Laura Wood

Food is a very strange thing indeed. Although we eat three times a day, everyday, we rarely ever question it. What are we REALLY putting into our bodies? Where does it come from? How was it made? How much energy was used in making it? How much water? Were the animals in bad living conditions?

Farmer’s markets are a movement that is helping local farming and local thinking flourish. Giant mono-crops are crushing food diversity that is crucial to survival. Putting all our eggs in one basket is one of the oldest lessons in history. Ireland back during the potato famine was caused by the lack of diversity in the potato agriculture. They only grew one type of potato, so when a spore come over the island, it turned them all to mush. The natives of South America, on the other hand, grow hundreds of different variety of potatoes and on different sides of the mountain. If one type of potato has a particularly bad season, the people will not go hungry. They have many other types of potatoes to fall back on. The sooner people realize that diversity in everything, food, people; ways of thinking are essential to healthy living and growth.

potato varieties from south america

Sometimes what holds us back is the cost of such food. Though it may seem “unrealistic” to some, the benefits far outlast the alternative. You either pay for good food now, or pay for hospital bills later. Many People’s severe health issues have been severely lessened or even in some cases, completely reversed just from eating right. Heart disease is the number one cause of death in the US, and our health of the environment goes hand in hand with the health of our very being, and vice versa. Going organic can help reduce CO2 into the atmosphere by buying locally; items don’t have to waste fuel transporting the food. The environment can live in harmony if we just realize how to make things local and diverse.

Organic food not only ensures the meat produced is from free-range cows, chickens and pigs but also ensures there are NO pesticides used in any food. Eating locally and organically can significantly solve multiple health and environmental issues. When will we learn that what we put into our body MATTERS? You truly are what you eat.

The old food pyramid (what does the government know anyhow?)

I know that personally growing up in a Midwest family, I was never taught on what good or bad food was, just that to never waste it. We always were told; eat, as much as you can because one day, they’re might not be any. My grandfather was the youngest of 6 and worked on a farm, dropping out of school by the 8th grade. They would pass the large pot from the oldest to the youngest, since they needed it most. More than not, there would not be any left when it reached him. He suffered much malnutrition from this.

In his later years, still skinny as a rail, he always scraped his plate clean. He would never waste a single thing. Now, he has high blood pressure, low circulation and one day has to amputate his food because of it. Funny how easy it is to go to such extremes. In this world there are the people who have too much and the ones who don’t have enough. We need to make this balance, because one day the scales might not tip back.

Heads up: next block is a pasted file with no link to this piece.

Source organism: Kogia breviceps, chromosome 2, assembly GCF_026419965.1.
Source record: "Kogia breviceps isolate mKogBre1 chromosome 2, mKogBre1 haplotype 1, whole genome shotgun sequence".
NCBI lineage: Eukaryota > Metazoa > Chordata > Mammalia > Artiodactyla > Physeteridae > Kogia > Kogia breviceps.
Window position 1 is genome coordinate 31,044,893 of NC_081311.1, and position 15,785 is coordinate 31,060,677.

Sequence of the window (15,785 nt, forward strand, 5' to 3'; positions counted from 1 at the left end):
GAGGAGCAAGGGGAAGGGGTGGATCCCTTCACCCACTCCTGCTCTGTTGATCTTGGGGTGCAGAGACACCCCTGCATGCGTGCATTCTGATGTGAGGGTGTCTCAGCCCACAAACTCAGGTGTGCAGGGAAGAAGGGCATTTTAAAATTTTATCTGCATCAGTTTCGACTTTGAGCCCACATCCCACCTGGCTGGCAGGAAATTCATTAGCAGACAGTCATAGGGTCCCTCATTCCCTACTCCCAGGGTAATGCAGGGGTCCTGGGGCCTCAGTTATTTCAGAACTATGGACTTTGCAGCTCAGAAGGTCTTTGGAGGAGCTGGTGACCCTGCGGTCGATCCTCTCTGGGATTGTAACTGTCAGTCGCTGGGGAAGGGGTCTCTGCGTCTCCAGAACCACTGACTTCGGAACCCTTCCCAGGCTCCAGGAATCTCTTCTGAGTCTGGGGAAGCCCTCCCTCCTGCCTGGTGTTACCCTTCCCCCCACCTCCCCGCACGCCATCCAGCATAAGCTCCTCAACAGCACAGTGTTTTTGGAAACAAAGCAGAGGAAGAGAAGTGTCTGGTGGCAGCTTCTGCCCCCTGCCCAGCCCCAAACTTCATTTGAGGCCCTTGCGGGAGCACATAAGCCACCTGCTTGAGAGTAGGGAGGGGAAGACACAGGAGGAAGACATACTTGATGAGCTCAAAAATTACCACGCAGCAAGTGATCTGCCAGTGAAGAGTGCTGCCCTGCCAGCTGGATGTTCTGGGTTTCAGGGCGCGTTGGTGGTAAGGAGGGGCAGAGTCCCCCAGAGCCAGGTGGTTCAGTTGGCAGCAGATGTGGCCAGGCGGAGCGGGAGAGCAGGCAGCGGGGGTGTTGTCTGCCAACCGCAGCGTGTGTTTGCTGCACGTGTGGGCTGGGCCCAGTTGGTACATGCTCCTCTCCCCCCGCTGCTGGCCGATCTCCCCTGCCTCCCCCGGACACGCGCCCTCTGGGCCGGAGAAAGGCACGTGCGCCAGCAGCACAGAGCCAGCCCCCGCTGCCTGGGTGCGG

New Food pyramid


6 responses »

  1. tetchist says:

    I really hate the new food pyramid. As an ADHD child of the 90’s, I demand pictures and other things to help keep my attention on the I forget what this comment was supposed to be about.

  2. tetchist says:

    Also, potatoes are wicked-diverse.

  3. It was interesting when you mentioned the potato famine in Ireland. It reminded me of the part from the bee documentary when monocropping was discussed and how one type of parasite can whip out acres of food. Without diversity of food this will continue to happen.

  4. I actually prefer the old food period. Its visually understanding, though it may not be politically correct. It get the point across.
    Either way i believe a balanced diet truly is key in a healthy life style.
    Growing up with Korean diet that is primarily grain (rice) and vegetable side dishes I have a fondness of my green food. Even more so now in college where some of my favorites aren’t variable or even fresh.
    It has left a huge mark on me and made me realize how important it is to get fresh things, even local things! Just cause they’re healthier per se. And how much i miss vegetables.


  5. My grandma grew up with the same problem. Her and her siblings grew up in an orphanage, and were taught to never waste anything. Even today she eats whatever is given to her, and will sometimes eat things that have expired. One time, she almost ate something out of a can that was 10-years-old saying, ‘It’s still good’.
    My mom is the same way. Grandma taught her to never throw away anything, and eat everything on her plate. They grew up in the Midwest, and ate healthy food. Not that they really know since they ate what they could afford. It’s the same way in my house today, but we still have leftovers, which we eat until it’s completely gone.
    Today, I see people waste a lot of healthy food and load up on the junk. I’m like that too sometimes, but I try to keep a healthy diet.

    Klarissa Parduba

  6. mvalenti (10) says:

    I think a lot of people’s grandparents and parents were taught not to waste food because there usually was not enough. Funny now how the problem is we have food, maybe too much, and a lot of it is bad for us. I think nutrition is severely overlooked when being taught in schools. I know I didn’t (and still don’t) know the first thing about having a good diet. We definitely need more genetic diversity though, and not put everything all in one basket like you said.

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